The success rate of cardiac rehabilitation, as explained by the Department of Cardiology at NHCS.
Continued from previous page.
How is success measured?
The programme’s success is linked to how well the cardiac risk factors are controlled. This includes tracking the patient’s blood pressure, glucose and cholesterol levels.
NHCS conducted a retrospective audit on 1445 patients who completed three months of cardiac rehabilitation between 1999 – 2004, measuring their blood pressure before and after the programme. While the entire cohort showed a modest 4 mmHg drop in systolic BP and diastolic BP drop of 1 mmHg, 182 patients who were identified as poorly controlled at the time of enrolment had significant decreases. Their systolic BP decreased 19.3 mmHg while diastolic BP dropped 12.7 mmHg. This effect was independent of medications as they did not have any alteration in pharmacotherapy during the three months they underwent cardiac rehabilitation.
“This change was statistically significant,” explains
Dr Tan Swee Yaw, Senior Consultant, Department of Cardiology and Director,
Cardiovascular Rehabilitation and Preventive Cardiology, NHCS, “It shows that cardiac rehabilitation can improve blood pressure control. Other studies have shown that cardiac rehabilitation can lead to a corresponding reduction in mortality risk of up to 25 per cent.”
Success stories of the cardiac rehabilitation programme
Dr Tan shares an anecdote of one of his patients, a man in his 50s who had an extremely poor heart function. The patient struggled with walking even short distances when Dr Tan first met him. The patient made good progress in the programme. When he was tested again after two years, he could actually run two kilometres.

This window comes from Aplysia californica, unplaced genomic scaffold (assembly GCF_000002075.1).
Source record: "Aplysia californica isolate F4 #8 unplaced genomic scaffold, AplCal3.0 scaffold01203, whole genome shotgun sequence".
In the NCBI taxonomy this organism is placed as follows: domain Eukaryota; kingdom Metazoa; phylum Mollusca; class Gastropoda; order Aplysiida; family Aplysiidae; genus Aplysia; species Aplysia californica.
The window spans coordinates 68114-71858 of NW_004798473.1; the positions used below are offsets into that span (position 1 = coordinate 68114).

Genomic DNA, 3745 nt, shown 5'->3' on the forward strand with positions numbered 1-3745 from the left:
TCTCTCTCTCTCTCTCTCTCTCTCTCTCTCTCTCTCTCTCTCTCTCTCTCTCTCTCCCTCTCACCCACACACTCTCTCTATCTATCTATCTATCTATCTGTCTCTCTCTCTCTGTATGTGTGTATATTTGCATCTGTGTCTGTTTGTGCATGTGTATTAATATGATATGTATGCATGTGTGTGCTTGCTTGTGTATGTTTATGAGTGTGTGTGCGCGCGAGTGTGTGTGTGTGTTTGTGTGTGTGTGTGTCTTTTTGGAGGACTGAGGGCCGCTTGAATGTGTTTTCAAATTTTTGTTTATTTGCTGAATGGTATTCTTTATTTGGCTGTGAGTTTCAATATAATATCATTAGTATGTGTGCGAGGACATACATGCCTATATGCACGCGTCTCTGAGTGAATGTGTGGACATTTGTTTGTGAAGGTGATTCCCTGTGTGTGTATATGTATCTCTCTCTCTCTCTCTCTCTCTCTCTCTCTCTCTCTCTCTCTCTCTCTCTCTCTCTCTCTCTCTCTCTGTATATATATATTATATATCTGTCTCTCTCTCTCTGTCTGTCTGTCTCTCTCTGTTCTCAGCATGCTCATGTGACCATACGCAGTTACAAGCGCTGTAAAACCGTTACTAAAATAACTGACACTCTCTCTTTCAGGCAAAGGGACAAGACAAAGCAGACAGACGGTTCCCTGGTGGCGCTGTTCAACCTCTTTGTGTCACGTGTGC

“This is probably a combination of his own hard work and the medications he was prescribed,” Dr Tan says. “But it shows that in some patients, capacity can improve dramatically if all the factors are right. The right medication, the right exercise programme and the right risk factor control can really benefit patients.”
After graduating from the cardiac rehab programme, patients go on to other places to exercise. They even form groups with other patients and exercise together at a gym or a park. “One of the great things about the programme is that patients make a lot of friends. They help each other so that they are motivated to continue,” he says.
See previous page to learn more about the
cardiac rehabilitation programme